Hybrid systems do not work. They create a distortion and inequality of the representative model which in turn distorts the balance of representation by creating super-sets and sub-sets of mandates. Those elected on a National List will hold a separate and significantly different mandate then those elected by the regional local list. This system did not work in the old parliament prior to the reforms of 2004. The proposed system, as complicated as it is, will also fail.

The temptation to try and manipulate and over engineer Ukraine's parliamentary model must be resisted - its a fools paradise and in the long run will not work

Yes there is merit in adopting and establishing local multi-member proportional representational electorates - but the hybrid mix of different mandates in a single house Parliament has no merit or justification. If Ukraine believes they need National representatives to complement local representatives then they are best to adopt a bicameral system with one house elected on the basis of local representation (preferable the lower house) and the second house (Senate) elected on a national basis.

The main criteria in assessing any representative model is that each elected position MUST be equal in representation and must be based on sound democratic principles. Each local electorate MUST return the same number of representatives elected on the same quota percentage and where possible have the same number of constituents (+/- 5%).

Ideally each local electorate would return either 5, 7 or 9 members of parliament and be elected by a system of "Single Transferable vote" preferential proportional representation using the Meeks method of counting the vote. What ever number they settle on each electorate MUST be the equal and on the based on the same quota percentage for the system to work at its best. (See previous post - Principles of a good, workable and democratic representative Parliamentary model)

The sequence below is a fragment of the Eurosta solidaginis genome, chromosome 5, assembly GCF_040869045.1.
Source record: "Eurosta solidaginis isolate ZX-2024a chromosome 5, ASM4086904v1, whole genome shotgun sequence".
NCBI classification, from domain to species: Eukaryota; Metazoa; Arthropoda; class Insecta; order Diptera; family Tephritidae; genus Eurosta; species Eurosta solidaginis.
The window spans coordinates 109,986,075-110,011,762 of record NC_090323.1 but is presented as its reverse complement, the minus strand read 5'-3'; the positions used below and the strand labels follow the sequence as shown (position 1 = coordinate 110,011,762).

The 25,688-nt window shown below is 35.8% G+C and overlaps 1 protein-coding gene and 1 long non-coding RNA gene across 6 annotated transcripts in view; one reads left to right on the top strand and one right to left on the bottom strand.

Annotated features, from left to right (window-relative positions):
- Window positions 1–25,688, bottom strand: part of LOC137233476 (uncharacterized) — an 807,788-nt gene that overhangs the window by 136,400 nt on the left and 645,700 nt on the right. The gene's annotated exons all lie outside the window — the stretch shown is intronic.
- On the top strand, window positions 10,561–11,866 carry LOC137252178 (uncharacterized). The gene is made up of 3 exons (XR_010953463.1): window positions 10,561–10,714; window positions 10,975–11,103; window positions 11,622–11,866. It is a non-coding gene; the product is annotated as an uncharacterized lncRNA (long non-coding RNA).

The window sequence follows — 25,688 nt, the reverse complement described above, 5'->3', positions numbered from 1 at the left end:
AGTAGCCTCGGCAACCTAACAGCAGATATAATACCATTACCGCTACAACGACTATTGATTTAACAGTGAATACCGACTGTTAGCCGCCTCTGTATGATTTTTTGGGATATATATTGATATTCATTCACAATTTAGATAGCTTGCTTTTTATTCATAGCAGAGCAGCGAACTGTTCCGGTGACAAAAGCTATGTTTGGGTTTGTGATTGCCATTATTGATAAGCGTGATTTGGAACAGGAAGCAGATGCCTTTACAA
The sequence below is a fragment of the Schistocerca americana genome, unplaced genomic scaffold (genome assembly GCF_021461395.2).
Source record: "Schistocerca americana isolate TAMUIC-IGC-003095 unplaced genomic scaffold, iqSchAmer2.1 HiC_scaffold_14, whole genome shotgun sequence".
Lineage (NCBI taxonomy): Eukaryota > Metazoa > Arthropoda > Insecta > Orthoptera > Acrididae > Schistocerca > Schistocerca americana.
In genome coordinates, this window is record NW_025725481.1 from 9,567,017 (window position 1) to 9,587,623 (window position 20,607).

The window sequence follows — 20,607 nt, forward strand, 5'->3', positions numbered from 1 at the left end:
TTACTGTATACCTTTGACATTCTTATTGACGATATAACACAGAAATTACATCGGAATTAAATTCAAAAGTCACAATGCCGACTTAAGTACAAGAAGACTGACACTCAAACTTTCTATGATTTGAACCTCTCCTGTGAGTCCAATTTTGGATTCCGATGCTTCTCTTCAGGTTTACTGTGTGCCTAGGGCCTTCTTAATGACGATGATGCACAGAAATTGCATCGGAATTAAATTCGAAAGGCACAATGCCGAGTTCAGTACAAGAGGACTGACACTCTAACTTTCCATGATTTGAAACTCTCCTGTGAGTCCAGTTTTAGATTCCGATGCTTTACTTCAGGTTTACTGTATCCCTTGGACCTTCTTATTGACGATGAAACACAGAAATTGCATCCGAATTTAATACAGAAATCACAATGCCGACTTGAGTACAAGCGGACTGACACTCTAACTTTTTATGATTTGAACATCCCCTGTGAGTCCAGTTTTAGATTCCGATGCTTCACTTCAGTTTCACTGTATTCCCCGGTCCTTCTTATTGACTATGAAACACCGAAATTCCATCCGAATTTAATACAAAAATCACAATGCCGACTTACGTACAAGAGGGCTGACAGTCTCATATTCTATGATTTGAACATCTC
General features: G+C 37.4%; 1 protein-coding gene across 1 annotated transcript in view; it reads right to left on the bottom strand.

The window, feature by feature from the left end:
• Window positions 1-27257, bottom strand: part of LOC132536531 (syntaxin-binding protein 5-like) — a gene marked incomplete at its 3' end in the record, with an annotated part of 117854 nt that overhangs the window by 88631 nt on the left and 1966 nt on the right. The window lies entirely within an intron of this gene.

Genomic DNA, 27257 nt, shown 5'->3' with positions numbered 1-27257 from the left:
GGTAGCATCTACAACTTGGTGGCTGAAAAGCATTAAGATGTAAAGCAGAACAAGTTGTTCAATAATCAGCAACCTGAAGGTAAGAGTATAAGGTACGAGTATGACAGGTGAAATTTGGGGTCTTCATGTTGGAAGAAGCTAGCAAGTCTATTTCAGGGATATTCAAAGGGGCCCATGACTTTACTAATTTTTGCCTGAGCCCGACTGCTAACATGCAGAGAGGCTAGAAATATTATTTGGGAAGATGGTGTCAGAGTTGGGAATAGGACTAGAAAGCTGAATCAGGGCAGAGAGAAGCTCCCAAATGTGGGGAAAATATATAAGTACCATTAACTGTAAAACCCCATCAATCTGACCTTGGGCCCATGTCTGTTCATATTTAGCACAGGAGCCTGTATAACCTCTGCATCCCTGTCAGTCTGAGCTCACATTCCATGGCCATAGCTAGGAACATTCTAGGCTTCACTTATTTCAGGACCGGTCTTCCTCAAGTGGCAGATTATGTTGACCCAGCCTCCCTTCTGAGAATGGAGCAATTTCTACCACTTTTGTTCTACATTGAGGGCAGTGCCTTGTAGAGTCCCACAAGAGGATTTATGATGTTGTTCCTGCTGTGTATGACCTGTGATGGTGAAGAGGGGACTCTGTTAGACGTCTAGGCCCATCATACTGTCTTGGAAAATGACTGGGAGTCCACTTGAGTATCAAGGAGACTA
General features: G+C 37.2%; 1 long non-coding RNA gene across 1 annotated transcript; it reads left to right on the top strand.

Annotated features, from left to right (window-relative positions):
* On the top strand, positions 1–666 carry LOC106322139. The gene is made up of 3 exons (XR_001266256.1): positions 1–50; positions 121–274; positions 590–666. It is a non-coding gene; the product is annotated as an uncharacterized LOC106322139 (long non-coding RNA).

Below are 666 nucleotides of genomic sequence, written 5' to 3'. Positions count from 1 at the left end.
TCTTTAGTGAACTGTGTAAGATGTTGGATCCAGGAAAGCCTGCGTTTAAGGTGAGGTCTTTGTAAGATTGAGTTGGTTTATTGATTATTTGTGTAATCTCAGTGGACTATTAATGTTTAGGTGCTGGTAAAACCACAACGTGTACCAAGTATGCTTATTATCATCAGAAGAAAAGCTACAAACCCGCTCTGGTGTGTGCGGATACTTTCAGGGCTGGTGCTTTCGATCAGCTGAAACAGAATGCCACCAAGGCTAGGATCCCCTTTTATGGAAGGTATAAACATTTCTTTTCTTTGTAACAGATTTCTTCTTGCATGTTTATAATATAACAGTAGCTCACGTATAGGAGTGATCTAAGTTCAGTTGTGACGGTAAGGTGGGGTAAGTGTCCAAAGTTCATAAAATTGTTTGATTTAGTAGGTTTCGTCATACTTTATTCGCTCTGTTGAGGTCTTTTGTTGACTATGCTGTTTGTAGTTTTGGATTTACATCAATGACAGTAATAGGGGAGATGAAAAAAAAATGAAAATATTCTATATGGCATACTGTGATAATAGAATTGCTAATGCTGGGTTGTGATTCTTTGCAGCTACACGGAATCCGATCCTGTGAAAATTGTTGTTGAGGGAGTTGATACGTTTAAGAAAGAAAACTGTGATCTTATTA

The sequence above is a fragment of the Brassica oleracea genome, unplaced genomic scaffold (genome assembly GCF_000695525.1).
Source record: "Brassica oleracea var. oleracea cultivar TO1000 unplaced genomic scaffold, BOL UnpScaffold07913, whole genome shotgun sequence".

The proposal of creating a "Foreign representational" electorate is another foolish reaction to a problem that does not exist. The number of Ukrainian foreign voters is marginally small. If need be foreign voters should be able to cast a vote for the local regional electorate in which they were previously registered or lived, there is no need to create a special electorate to accommodate their needs.

Need to fix the date for elections

The other change that must be made and has been overlooked is the need to fix a set date for elections. This provision of having elections set for the last Sunday of the last month of the term of office of the Parliament, as we have seen with the current presidential elections, is not effective or desirable. A fixed date say last week in October would be a better option. Any preterm election could have their term cut short to ensure that the October date is the cut off point. Presidential elections if they are to continue should also be brought into line with the adoption of a similar fixed date.

Hopefully the legislation as proposed will not see the light of day and Ukraine will stop trying to over-engineer the outcome of elections and concentrate more on winning public support based on a fair and equal electoral model.


Thursday, September 10, 2009

Tilt: Game over? Yushchenko suffers another loss of confidence

Not a day goes by when Ukraine's embattled incumbent President Viktor Yushchenko's chances of being re-elected to a second term of office diminishes.